Harvard College Police Division Chief Victor A. Clay mentioned present legislation enforcement recruitment and coaching practices are “outdated and ineffective,” calling for police departments to reform throughout a webinar hosted Thursday by the Radcliffe Institute for Superior Research.
Clay’s remarks got here at an occasion known as “Who Is Policing the Police?” that featured a panel of legislation enforcement specialists.
“I don’t perceive why we, as an trade, we haven’t turned a nook and type of moved the needle into the twenty first century,” Clay mentioned on the occasion. “The way in which some cops proper now are being skilled jogs my memory of the best way I used to be being skilled within the ’80s.”
“We have now to begin that change course of, I don’t know why it’s so tough,” he mentioned. “It begins on the high. It begins with me right here at Harvard.”
Clay, who took over as HUPD chief in July, mentioned he helps police reform “100%,” including that modern-day police recruitment supplies ought to give attention to compassion and emotional intelligence, fairly than toughness.
“I additionally suppose earlier than we discuss defunding, reimagining, reallocating funds — all these, what have develop into slogans now, in some circumstances — we have to have a system behind that to assist the police,” he mentioned.
The panelists mentioned non-police public security alternate options, together with packages that concentrate on responding to psychological well being emergencies. The Cambridge Metropolis Council is currently weighing two alternative public safety proposals.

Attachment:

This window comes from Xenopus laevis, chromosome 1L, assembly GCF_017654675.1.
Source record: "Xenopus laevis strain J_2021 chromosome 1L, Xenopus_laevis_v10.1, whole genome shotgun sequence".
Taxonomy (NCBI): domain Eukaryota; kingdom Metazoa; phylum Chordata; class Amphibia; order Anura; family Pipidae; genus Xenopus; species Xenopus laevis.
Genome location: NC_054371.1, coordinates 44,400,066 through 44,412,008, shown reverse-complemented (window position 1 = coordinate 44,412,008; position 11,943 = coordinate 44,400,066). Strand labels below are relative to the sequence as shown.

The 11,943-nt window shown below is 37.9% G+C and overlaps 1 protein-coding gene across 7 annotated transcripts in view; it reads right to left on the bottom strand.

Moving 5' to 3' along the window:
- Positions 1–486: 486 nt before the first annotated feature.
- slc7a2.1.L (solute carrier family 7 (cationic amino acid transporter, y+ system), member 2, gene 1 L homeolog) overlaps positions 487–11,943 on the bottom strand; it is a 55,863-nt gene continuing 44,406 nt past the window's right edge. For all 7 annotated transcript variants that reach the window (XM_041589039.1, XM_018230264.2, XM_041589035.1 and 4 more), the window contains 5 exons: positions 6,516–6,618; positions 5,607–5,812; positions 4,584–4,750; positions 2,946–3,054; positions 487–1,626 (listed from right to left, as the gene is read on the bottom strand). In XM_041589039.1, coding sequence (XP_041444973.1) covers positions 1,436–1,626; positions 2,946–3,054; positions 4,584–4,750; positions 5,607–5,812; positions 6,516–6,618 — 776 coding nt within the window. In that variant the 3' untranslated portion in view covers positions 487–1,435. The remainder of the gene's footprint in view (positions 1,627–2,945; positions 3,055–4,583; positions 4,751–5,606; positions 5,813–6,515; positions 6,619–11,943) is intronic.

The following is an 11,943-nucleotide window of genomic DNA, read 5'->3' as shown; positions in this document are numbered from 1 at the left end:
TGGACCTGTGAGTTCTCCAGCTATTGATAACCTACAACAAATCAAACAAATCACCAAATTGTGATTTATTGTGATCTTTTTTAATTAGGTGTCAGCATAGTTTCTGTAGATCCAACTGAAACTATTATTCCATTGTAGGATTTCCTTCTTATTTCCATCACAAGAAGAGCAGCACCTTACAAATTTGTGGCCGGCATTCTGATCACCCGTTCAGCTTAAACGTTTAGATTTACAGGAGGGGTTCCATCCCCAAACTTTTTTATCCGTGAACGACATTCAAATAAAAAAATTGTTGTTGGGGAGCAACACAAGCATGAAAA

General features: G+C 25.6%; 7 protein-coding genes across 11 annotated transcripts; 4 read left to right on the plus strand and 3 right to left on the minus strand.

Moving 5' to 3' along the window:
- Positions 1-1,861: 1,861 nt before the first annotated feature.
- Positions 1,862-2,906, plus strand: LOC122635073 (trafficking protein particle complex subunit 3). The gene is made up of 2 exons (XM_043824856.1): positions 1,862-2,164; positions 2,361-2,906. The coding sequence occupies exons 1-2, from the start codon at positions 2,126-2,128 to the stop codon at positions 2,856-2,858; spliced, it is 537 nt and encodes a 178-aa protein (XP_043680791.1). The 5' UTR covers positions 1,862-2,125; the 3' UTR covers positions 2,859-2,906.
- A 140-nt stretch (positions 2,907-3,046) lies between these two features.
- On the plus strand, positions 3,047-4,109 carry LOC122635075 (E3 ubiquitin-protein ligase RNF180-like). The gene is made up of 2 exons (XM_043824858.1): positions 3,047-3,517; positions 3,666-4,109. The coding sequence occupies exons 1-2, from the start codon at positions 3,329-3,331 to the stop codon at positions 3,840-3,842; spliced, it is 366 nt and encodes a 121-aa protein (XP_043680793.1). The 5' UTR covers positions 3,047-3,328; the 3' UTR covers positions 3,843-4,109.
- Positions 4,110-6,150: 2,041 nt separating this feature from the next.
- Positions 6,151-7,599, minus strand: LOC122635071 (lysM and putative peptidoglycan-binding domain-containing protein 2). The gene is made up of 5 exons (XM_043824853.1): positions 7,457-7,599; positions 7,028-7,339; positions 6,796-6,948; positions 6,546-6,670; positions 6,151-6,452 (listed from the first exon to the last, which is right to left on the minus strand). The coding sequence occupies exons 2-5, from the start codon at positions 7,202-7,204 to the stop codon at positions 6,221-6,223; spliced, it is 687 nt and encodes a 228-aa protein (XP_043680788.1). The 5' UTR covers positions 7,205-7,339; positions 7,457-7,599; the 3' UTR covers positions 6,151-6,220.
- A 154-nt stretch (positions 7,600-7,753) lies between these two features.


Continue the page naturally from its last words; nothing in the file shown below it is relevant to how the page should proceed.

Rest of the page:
“There must be extra psychological well being professionals on the market on a 24-hour foundation to reply to these calls as nicely. There must be after-school packages and job packages for people which might be on the market which might be struggling,” Clay mentioned. “The programs that have been in place that supported the police not exist.”
Together with Clay, the webinar featured Georgetown Regulation Faculty professor Rosa Brooks ’91, Massachusetts Affiliation of Minority Regulation Enforcement Officers President Jeffrey Lopes, and Middle for Policing Fairness Vice President of Neighborhood Engagement Hilary Rau.
The occasion — a part of the Presidential Initiative on Harvard and the Legacy of Slavery launched by University President Lawrence S. Bacow in November 2019 — was co-sponsored by the Harvard Generational African American College students Affiliation, a student-run group dedicated to fostering inclusion amongst Black college students and elevating consciousness on points arising from the legacy of slavery within the U.S.
“One of many issues that I hear from abolitionists — that I feel that many cops agree with — is that we’re asking cops to do an excessive amount of,” Rau mentioned. “There are methods to additional public security that don’t have anything to do with enforcement. There are types of criminalization that everybody agrees do nothing to maintain folks safer.”
Lopes mentioned neighborhood engagement efforts by legislation enforcement businesses are essential to bettering policing.
“Traditionally, there was structural racism inside policing — none of us can sit right here and say that that doesn’t exist,” Lopes mentioned. “What we’ve got to do is actually begin having these conversations from inside and ensuring that we are able to deal with the structural racism from inside our respective legislation enforcement businesses.”
In an interview following the webinar, Lopes mentioned he hoped scholar attendees would come away believing that empathy-based policing is feasible.
“Policing works when it’s achieved proper, when it has a neighborhood engagement focus,” Lopes mentioned. “When policing is completed with the lens of empathy and inclusion, there’s a lot that we are able to do collectively to make communities extra protected.”